Abuse Of Power And Police/Security Agencies: There They Go Again

Here's one more example of what can, will and do happens when we turn a blind eye to granting indiscriminate powers to police and security agencies:

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Phoenix police raid a blogger

In what should send a frightening chill down the spine of every blogger, writer, journalist and First Amendment advocate in the United States, Phoenix police raided the home of a blogger who has been highly critical of the department.

Jeff Pataky, who runs Bad Phoenix Cops, said the officers confiscated three computers, routers, modems, hard drives, memory cards and everything necessary to continue blogging.

The 41-year-old software engineer said they also confiscated numerous personal files and documents relating to a pending lawsuit he has against the department alleging harassment - which he says makes it obvious the raid was an act of retaliation.

I've told you so, didn't I?

Any questions?

Then try this one for size:

No more freedom of the Internet.

That's right - and it is coming sooner than later indeed:
Cybersecurity Act would give president power to 'shut down' Internet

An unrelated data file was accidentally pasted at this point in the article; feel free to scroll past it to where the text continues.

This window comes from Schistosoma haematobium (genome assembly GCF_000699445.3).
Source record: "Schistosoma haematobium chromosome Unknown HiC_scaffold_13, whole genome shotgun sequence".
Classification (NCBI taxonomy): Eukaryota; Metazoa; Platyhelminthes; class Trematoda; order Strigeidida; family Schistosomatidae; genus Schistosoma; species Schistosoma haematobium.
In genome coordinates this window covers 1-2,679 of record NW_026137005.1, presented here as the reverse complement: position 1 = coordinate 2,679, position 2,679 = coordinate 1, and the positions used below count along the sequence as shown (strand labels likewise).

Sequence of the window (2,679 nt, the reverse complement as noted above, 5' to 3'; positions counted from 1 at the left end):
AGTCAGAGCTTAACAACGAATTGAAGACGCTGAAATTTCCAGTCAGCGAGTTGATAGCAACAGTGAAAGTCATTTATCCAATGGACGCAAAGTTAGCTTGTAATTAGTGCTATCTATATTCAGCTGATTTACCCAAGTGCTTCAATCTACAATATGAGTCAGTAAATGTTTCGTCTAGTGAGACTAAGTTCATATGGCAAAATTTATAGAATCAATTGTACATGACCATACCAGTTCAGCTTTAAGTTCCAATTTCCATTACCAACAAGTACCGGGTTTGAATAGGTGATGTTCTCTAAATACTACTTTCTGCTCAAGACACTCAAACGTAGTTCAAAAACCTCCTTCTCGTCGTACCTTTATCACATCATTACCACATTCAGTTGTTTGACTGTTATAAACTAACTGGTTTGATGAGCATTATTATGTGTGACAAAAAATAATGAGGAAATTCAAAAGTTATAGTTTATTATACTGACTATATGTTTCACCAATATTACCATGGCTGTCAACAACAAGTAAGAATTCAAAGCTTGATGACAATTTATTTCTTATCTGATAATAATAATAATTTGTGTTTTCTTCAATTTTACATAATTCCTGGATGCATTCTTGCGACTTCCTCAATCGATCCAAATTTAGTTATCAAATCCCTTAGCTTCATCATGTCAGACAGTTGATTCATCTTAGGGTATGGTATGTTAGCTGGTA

A recently proposed but little-noticed Senate bill would allow the federal government to shut down the Internet in times of declared emergency, and enables unprecedented federal oversight of private network administration.

The bill's draft states that "the president may order a cybersecurity emergency and order the limitation or shutdown of Internet traffic" and would give the government ongoing access to "all relevant data concerning (critical infrastructure) networks without regard to any provision of law, regulation, rule, or policy restricting such access."

Authored by Democratic Sen. Jay Rockefeller of West Virginia and Republican Olympia Snowe of Maine, the Cybersecurity Act of 2009 seeks to create a Cybersecurity Czar to centralize power now held by the Pentagon, National Security Agency, Department of Commerce and the Department of Homeland Security.

While the White House has not officially endorsed the draft, it did have a hand in its language, according to The Washington Post.
Paging China, paging China ...

Ah, the things people are willing to do/accept in the name of Holy Security.

Q.E.D. - once again.

And so it goes ...

(Addendum: although China pledged to improve human rights, allow me to remain skeptical - just as I have become quite skeptical of anything President Obama says concerning civil rights. As but one example among many, take the time to contrast this (or this) with that (or that) - you'll then better understand my point.)

Thus I repeat: any questions?


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